O’Connor: East Vail development a positive for housing — and wildlife
Last week, we submitted our development application for a new neighborhood in East Vail. The plan includes 73 new homes — primarily for employees in Eagle County. This property happens to be the only undeveloped “housing” property in the town of Vail and one of the rare opportunities for a new neighborhood for locals.
The 2018 Eagle River Valley Housing Assessment identified a deficit of 4,000 homes in our Valley. This need spans all types of housing. Our proposed neighborhood will serve a mix of residents — including both rental apartments for our front-line employees and for-sale townhomes for local families.
The townhomes will build upon the success from our recent project at Chamonix Vail with a mix of two- and three-bedroom homes. All these homes will have a garage and ample outdoor space flanking both sides of a neighborhood street. Simply put, we have focused on a plan that prioritizes community rather than maximizing density.
We have spent several months putting together an application that meets each of the town’s criteria for development and we are asking for no zoning variances. The scale of the neighborhood mimics the type of development seen throughout East Vail. And of the 73 homes, only twelve will be market-rate homes that make the project viable.
Like many of you, we value our valley’s wildlife — and in particular the bighorn sheep who range to the west of our site at regular times throughout the winter. Sensitivity to wildlife and its habitat have been fundamental in our development’s planning from the beginning. Every workday this past winter, I made a point of driving out to East Vail to make sure that I understood how and when the bighorn herd uses its adjacent winter range.
We have engaged the help of an expert biologist to help us understand how to minimize wildlife impacts and enhance the quality of the winter range. Much of the town of Vail’s and Colorado Parks and Wildlife’s current understanding of the bighorn herd and the potential enhancements being considered for the larger winter range comes from our project’s planning.
The good news is there is a list of things that can be done to help improve the 1,800 acres of winter range (which spans from Spraddle Creek to the East Vail interchange and up the Booth Creek drainage) since it is clearly important to our community.
As it relates to our development proposal, we have designed our project to minimize impacts to the bighorn sheep and to make enhancements that will more than offset the footprint of the neighborhood. Our studies of the surrounding wildlife habitat confirm that our 23 acres, while part of CPW’s designated winter range, are not a preferred habitat for bighorn sheep because of the aspen forest onsite today.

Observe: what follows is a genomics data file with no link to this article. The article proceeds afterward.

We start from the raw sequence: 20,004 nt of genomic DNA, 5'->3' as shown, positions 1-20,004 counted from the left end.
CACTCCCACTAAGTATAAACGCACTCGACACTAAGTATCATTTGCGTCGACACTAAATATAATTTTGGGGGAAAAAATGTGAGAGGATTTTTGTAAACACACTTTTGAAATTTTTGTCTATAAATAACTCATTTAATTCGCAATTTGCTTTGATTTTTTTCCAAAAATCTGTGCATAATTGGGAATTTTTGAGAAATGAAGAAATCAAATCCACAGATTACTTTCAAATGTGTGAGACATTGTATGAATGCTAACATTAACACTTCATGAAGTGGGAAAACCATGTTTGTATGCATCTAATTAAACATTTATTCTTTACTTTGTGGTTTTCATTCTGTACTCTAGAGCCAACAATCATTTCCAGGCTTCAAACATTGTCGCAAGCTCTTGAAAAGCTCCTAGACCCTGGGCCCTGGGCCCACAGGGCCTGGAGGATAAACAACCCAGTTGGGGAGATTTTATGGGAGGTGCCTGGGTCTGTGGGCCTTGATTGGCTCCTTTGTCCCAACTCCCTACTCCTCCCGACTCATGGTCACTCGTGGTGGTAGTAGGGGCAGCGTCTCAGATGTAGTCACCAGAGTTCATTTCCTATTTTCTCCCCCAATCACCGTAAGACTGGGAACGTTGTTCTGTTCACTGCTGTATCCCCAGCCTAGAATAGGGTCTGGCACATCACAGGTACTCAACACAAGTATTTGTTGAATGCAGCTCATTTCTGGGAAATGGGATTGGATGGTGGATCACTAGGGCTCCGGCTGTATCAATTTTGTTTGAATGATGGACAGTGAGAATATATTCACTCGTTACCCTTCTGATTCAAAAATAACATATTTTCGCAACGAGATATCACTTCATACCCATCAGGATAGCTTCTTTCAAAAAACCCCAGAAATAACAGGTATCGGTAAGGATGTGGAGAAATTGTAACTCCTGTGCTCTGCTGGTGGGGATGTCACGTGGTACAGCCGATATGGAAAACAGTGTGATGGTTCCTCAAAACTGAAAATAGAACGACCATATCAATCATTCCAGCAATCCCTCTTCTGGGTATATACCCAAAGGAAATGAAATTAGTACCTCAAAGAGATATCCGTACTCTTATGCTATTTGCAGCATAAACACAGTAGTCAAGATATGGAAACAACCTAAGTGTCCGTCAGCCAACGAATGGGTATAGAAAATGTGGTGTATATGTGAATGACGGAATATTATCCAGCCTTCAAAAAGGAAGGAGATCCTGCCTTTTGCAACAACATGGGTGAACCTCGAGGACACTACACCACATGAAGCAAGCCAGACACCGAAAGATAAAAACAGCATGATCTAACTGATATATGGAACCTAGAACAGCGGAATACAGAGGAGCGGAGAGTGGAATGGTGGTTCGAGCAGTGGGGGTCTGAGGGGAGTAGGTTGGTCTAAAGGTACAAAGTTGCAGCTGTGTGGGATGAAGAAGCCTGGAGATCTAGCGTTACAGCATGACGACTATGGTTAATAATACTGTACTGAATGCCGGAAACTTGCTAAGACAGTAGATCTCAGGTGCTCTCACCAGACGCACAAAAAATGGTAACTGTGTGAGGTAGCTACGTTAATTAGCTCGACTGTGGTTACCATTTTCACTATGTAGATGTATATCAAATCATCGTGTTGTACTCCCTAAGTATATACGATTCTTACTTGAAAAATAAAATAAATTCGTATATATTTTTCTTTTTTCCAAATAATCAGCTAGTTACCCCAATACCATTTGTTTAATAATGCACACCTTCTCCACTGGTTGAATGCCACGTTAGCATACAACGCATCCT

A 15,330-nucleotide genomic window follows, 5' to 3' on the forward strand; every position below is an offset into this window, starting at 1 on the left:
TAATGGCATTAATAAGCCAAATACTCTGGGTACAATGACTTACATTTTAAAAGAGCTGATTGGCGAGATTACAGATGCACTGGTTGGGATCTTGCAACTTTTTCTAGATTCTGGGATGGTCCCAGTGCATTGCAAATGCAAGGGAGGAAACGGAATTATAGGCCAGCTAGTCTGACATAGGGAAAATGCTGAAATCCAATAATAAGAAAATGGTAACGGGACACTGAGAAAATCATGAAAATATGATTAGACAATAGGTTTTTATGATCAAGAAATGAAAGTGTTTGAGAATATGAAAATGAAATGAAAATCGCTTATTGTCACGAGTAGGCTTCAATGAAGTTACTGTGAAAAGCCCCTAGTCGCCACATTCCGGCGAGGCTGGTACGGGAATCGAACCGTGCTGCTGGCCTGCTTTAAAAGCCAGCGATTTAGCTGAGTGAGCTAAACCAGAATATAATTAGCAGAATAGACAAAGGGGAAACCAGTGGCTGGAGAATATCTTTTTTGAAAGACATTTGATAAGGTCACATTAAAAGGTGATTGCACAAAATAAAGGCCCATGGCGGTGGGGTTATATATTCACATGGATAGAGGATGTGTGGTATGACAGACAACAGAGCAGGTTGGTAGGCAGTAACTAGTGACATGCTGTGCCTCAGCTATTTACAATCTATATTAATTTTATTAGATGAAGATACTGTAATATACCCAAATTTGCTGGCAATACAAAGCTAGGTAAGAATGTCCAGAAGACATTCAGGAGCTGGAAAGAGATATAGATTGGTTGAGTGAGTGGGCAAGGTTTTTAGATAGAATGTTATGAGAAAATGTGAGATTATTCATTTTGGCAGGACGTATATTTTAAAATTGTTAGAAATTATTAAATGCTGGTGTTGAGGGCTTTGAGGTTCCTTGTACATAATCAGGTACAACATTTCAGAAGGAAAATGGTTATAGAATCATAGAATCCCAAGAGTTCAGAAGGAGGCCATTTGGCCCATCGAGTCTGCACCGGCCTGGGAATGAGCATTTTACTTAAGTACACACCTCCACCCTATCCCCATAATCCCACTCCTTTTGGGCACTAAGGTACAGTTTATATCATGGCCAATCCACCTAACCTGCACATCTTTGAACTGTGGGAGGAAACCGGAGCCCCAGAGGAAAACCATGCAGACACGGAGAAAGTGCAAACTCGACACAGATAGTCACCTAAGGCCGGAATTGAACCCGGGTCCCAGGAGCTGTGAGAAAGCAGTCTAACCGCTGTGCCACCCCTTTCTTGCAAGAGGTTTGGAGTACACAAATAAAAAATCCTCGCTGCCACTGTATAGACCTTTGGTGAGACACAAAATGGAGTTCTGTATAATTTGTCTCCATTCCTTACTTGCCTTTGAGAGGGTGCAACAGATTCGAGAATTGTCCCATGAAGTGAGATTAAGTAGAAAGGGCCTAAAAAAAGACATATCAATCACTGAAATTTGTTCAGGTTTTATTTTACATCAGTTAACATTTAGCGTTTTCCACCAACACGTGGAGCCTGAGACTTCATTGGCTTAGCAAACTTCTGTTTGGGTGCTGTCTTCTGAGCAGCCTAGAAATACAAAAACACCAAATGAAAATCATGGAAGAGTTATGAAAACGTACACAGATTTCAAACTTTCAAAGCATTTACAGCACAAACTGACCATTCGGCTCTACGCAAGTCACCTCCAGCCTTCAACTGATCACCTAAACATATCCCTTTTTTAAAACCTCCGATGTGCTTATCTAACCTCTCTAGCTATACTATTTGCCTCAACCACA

The native habitat for bighorn sheep is steep slopes and open spaces. Our site, which is largely covered by a young and encroaching aspen forest, provides winter range and grazing that is of marginal quality. This same condition is one of the challenges faced by the herd across its entire 1,800-acre winter range today.
But with 23 acres, we can create a net positive for the herd on our private property. The development will be concentrated onto 3.9 acres at the front of our parcel. The site plan includes all of our biologist’s recommendations to protect wildlife.
Then, on the 18 acres set aside for Natural Area Preservation, we can clear the aspens and downed-trees and fertilize and prune vegetation to restore this area to high-quality winter range at a 3-1 ratio when compared to the size of the development footprint. We also will make these enhancements the first activity in the construction of the development so that it can be in place before the first winter of construction when the sheep may be in the vicinity.
Finally, we commit to educating our residents about the sensitivity of the surrounding wildlife and creating a comprehensive list of community rules and fines to protect wildlife. This will include restrictions on pets and dogs, and working with the town to prevent trespassing onto the best-quality winter range to our west below the Booth Cliffs and above the existing homes on Katsos Ranch Road.
Taken together, this new neighborhood will make the most meaningful net addition to the town’s local housing inventory, while at the same time make one of the most significant enhancements for wildlife on private property in the past decade in the town. We believe Booth Heights can be the model for environmentally responsible development that helps solve our community’s critical housing shortage for locals.
Michael O’Connor is the principal and chief operating officer of Triumph Development in Vail.